Speaking of old boyfriends, have you ever wondered what an old flame has been up to? What happens when you find out and want to contact them to say “hi” or more importantly, brag about how much bigger/better/faster/richer/cuter you or your job/spouse/car/kids are? A little over 30 percent of the people in our survey said they would prefer to reconnect with an email. This is only slightly more than those who prefer to reconnect by telephone and in-person. Surprisingly, 19 percent of survey respondents actually prefer to send a letter in the mail.

I can agree with this one. Email has become such an integrated part of our daily existence it almost seems natural to prefer making contact in an email, especially if you have been out of touch for a number of years. Just like with ending a relationship, rekindling a relationship can be a scary thing, and it’s much easier to take rejection if it comes in the form of a no-reply versus laughter from the other end of the phone.

Finally, because we did pay for this survey, we had to ask at least one meaningful question that would give us data we could directly tie back to our business. We wanted to know what types of personal information people are most comfortable revealing on the Internet. Once again the answer was not what I expected. Perhaps it is because I am a woman, but I am shocked to see that 71 percent of survey respondents would be comfortable revealing their age. On the other hand, it bodes well for sites like ours that people don’t mind sharing their age. It is always our goal to ensure that consumers find the right person and that they find them quickly. If we included age data with each listing, someone could probably identify the correct person much quicker than if it weren’t included. Despite my commitment to keep this article behavioral targeting free, the wheels in my head are spinning as I try to figure out how we can slice this data into relevant information that can help us give marketers more behavioral targeting options!

The Psychology of Making Contact has given me the opportunity to look at things from a different angle for a change. I am so focused on running the business on a day to day basis, it is nice every once and a while to take a different perspective on the business and have a little fun with it.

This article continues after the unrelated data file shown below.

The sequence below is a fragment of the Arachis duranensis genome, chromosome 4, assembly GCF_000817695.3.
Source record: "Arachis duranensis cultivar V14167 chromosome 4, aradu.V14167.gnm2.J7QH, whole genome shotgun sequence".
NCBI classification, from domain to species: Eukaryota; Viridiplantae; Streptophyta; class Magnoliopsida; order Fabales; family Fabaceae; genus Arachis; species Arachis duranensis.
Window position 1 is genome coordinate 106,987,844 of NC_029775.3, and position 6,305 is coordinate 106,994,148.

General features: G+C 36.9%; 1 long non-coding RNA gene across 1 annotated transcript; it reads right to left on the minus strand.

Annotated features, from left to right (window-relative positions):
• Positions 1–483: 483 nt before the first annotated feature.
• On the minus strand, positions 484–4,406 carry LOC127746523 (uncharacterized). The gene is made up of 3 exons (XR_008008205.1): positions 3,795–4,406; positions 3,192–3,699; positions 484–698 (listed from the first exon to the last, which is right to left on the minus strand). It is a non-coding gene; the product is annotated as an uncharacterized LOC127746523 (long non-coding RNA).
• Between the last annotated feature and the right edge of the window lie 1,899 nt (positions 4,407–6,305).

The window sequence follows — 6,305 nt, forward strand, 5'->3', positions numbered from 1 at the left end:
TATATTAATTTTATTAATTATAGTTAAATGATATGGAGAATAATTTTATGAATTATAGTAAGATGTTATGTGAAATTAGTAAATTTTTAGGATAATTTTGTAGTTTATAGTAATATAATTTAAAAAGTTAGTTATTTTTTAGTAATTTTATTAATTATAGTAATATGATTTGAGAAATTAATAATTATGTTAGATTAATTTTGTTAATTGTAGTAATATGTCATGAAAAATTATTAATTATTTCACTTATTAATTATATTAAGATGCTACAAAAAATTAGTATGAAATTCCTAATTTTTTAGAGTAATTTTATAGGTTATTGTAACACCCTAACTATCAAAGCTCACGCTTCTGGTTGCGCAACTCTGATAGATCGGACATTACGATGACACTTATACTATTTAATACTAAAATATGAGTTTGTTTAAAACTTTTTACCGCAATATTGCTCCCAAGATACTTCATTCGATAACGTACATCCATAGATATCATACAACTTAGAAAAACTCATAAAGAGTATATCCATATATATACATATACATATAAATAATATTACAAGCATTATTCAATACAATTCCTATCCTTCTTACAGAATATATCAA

1. Communication is always complicated and a great tool within a business. Even though Whitepages’s internal communication has been flawed with employees closely monitored on their emails, restriction on giving external recommendations (business or otherwise) etc, it is surprising that “communication” seems to be a buzz word there.

  2. […] Web analytics is a discipline that aims to scientifically and objectively observe web site behavior and use that observation to model and predict other behavior. However, there’s something to be said for understanding the “why’s” of behavior as well. Adotas recently posted an article about and their effort to understand the psychology of how and why people prefer to contact companies, and most importantly, what kinds of personal information they are comfortable revealing on the Internet. Is there personal information that you are unwilling to share under any circumstance with a website or is your willingness to share information dependant on your level of trust in that company? Are there incentives that could induce you to share more information? It’s not enough anymore just to know that someone abandoned your lead generation form, the next level of analysis is to understand WHY. […]


Please enter your comment!
Please enter your name here